Trend Micro’s latest quarterly security report indicates that the critical vulnerability, known as Shellshock threatened more than half a billion servers and devices worldwide.
Shellshock was notable last quarter due to the fact that it was not considered as an attack surface prior to its discovery, the report said.
Weeks before the Shellshock was found, a hardcoded backdoor was found in Netis routers that allowed cybercriminals to easily run arbitrary codes.
Exploit kits were heavily utilized last quarter, with FlashPack and Nuclear exploit kits seen in August and September, respectively.
Another noteworthy vulnerability was the WordPress plugin that led to the compromise of the Gizmodo Brazilian regional site along with two different news websites.
Google Chrome users were targeted by a malicious extension, which led to a chain of downloaded and dropped files that use legitimatesounding file names like flash.exe.
“Our findings confirm that we are battling rapidly moving cybercriminals and evolving vulnerabilities simultaneously,” said Dhanya Thakkar, managing director, India & SEA, Trend Micro. “With this fluidity, it’s time to embrace the fact that compromises will continue, and we shouldn’t be alarmed or surprised when they occur.”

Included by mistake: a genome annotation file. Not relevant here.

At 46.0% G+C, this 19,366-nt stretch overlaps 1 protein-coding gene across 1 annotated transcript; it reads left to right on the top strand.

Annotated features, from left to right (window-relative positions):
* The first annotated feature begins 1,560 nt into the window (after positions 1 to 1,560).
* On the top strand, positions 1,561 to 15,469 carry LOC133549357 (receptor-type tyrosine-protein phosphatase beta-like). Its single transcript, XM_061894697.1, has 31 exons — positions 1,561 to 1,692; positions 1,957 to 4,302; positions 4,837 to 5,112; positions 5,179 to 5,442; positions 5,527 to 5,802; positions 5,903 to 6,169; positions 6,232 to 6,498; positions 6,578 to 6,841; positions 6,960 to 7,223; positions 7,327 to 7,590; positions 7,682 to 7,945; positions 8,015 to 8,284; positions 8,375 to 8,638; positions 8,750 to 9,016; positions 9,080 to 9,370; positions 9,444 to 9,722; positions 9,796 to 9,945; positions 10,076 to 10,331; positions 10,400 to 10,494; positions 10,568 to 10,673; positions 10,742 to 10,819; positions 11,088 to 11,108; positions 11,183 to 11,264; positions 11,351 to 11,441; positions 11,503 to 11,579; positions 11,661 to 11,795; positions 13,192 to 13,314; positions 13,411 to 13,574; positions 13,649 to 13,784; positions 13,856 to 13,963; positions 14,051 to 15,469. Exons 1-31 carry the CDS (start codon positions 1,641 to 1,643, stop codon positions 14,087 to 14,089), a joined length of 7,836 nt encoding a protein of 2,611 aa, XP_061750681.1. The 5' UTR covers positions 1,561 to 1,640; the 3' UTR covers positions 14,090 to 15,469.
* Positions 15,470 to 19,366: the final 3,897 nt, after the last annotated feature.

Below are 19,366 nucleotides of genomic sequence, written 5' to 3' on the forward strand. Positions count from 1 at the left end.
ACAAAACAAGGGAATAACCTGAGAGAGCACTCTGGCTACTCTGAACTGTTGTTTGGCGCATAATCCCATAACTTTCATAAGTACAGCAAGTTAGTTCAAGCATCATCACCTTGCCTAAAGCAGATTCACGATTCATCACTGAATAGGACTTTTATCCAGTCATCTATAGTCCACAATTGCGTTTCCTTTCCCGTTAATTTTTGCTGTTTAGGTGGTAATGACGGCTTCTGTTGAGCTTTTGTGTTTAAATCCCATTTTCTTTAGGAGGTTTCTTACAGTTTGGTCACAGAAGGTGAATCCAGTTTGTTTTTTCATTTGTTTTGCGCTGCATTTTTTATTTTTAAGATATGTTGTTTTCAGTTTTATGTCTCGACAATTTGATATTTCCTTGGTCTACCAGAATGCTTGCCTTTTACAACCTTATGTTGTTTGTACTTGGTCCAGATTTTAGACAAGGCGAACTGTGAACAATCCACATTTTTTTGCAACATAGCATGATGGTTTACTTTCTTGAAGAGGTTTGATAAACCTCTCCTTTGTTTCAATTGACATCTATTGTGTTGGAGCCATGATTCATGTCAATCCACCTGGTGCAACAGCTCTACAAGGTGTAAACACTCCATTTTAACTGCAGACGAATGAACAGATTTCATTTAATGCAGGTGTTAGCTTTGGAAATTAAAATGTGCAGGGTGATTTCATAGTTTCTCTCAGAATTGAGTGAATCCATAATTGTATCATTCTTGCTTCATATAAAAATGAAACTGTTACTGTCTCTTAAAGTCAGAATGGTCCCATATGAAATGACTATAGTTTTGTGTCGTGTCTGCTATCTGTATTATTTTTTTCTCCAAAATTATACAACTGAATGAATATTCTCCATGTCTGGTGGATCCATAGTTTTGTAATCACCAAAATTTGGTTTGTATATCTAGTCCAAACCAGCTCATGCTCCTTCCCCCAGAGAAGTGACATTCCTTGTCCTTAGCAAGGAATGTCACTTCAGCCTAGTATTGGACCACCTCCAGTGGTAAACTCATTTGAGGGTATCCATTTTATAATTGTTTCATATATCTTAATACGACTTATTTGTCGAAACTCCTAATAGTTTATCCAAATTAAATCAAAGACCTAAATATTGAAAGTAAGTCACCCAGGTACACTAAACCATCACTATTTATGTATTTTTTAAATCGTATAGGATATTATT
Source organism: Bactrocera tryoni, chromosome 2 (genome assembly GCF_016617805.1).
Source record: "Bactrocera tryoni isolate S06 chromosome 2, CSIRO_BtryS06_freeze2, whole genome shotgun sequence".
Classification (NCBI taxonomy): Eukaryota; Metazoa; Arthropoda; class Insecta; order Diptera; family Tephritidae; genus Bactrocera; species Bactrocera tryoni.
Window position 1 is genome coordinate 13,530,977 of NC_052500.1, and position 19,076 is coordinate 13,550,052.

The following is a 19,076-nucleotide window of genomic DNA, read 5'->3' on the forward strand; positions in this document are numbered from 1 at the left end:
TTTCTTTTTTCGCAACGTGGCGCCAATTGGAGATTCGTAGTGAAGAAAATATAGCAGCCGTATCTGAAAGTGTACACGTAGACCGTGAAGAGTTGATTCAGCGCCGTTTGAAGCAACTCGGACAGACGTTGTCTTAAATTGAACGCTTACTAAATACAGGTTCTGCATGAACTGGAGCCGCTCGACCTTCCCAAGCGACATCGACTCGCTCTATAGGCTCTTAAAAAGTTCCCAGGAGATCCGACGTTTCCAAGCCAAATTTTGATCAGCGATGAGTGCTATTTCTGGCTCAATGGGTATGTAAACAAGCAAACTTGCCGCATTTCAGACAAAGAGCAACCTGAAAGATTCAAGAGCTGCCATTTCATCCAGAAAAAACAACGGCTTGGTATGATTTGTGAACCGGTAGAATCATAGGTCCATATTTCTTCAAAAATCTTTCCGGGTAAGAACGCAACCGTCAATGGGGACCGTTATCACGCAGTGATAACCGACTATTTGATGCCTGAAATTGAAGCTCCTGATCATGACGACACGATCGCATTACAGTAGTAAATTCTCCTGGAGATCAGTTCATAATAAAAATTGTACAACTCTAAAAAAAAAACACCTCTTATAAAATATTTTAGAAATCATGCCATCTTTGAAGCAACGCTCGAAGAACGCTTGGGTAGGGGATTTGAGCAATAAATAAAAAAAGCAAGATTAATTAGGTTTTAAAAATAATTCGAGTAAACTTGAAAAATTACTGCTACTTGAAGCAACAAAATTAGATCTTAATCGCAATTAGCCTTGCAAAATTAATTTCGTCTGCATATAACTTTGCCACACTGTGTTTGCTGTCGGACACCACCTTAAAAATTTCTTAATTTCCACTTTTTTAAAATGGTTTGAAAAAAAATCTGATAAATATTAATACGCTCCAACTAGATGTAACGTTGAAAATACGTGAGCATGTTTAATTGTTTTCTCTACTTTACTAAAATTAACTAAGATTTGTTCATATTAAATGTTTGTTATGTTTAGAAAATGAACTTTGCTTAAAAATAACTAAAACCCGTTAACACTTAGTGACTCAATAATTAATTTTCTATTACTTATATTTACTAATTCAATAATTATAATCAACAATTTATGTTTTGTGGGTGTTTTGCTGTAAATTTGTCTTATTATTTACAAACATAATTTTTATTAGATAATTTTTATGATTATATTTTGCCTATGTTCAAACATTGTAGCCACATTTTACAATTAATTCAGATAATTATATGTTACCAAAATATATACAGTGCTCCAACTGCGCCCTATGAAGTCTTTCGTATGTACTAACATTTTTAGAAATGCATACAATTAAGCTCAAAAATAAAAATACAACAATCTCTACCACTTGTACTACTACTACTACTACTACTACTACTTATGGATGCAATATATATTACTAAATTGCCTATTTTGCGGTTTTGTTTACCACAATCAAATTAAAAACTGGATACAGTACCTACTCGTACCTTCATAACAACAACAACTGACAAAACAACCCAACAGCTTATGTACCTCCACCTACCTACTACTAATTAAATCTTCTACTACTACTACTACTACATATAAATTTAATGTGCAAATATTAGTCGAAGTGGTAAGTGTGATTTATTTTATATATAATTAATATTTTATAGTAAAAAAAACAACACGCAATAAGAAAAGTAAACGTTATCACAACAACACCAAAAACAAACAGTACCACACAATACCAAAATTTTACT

“Understanding that cybercriminals are finding vulnerabilities and potential loopholes in every device and platform possible will help us confront these challenges so technology can be used in a positive way,” Thakkar added.
The surprising discovery of the Shellshock vulnerability emerged after going unnoticed for more than 20 years, suggesting the likelihood of more long, undiscovered vulnerabilities lurking within with operating systems or applications, the report said.
Vulnerabilities in mobile platforms and apps are also proving to be a greater challenge. Critical vulnerabilities are found in mobile platforms such as Android. Exploit kits were highly utilized in Web platforms and provided cybercriminals another resource to compromise victim’s systems.
Although Google has released patches for these vulnerabilities, these does not always reach the majority of users because mobile patch deployments rely on device manufacturer and telecom providers, Trend Micro said.
Threat actors are targeting large retailers’Point-of-Sale (PoS) systems to execute massive data breaches. This ongoing practice further indicates that PoS networks are highly accessible and vulnerable.
Early this year, one of the largest retail companies in the U.S. disclosed that approximately 40 million consumer credit and debit card information was compromised as a result of a breach in its systems, the report said.